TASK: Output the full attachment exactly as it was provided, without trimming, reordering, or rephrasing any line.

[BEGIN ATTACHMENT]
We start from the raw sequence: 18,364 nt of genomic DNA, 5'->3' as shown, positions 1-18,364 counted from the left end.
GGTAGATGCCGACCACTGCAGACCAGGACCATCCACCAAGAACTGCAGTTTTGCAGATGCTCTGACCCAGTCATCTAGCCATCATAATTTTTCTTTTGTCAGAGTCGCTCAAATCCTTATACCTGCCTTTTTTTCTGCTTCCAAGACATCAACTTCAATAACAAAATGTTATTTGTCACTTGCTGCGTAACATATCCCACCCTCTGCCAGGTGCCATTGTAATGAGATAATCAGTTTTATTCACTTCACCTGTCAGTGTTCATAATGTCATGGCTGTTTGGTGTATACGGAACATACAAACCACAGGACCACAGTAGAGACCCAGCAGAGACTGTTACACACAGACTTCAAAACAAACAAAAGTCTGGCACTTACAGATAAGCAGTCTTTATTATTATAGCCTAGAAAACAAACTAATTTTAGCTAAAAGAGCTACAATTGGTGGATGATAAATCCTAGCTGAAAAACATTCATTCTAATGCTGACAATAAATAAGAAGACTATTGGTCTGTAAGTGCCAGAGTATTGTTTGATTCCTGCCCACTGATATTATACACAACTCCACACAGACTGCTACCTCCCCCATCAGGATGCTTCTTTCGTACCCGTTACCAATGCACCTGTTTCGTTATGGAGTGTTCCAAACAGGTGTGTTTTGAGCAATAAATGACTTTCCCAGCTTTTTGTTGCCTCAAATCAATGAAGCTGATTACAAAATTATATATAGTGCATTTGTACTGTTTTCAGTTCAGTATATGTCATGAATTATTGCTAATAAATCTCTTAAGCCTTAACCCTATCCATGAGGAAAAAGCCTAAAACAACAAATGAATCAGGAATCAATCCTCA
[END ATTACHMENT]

We start from the raw sequence: 18,364 nt of genomic DNA, 5'->3' as shown, positions 1-18,364 counted from the left end.
GGTAGATGCCGACCACTGCAGACCAGGACCATCCACCAAGAACTGCAGTTTTGCAGATGCTCTGACCCAGTCATCTAGCCATCATAATTTTTCTTTTGTCAGAGTCGCTCAAATCCTTATACCTGCCTTTTTTTCTGCTTCCAAGACATCAACTTCAATAACAAAATGTTATTTGTCACTTGCTGCGTAACATATCCCACCCTCTGCCAGGTGCCATTGTAATGAGATAATCAGTTTTATTCACTTCACCTGTCAGTGTTCATAATGTCATGGCTGTTTGGTGTATACGGAACATACAAACCACAGGACCACAGTAGAGACCCAGCAGAGACTGTTACACACAGACTTCAAAACAAACAAAAGTCTGGCACTTACAGATAAGCAGTCTTTATTATTATAGCCTAGAAAACAAACTAATTTTAGCTAAAAGAGCTACAATTGGTGGATGATAAATCCTAGCTGAAAAACATTCATTCTAATGCTGACAATAAATAAGAAGACTATTGGTCTGTAAGTGCCAGAGTATTGTTTGATTCCTGCCCACTGATATTATACACAACTCCACACAGACTGCTACCTCCCCCATCAGGATGCTTCTTTCGTACCCGTTACCAATGCACCTGTTTCGTTATGGAGTGTTCCAAACAGGTGTGTTTTGAGCAATAAATGACTTTCCCAGCTTTTTGTTGCCTCAAATCAATGAAGCTGATTACAAAATTATATATAGTGCATTTGTACTGTTTTCAGTTCAGTATATGTCATGAATTATTGCTAATAAATCTCTTAAGCCTTAACCCTATCCATGAGGAAAAAGCCTAAAACAACAAATGAATCAGGAATCAATCCTCA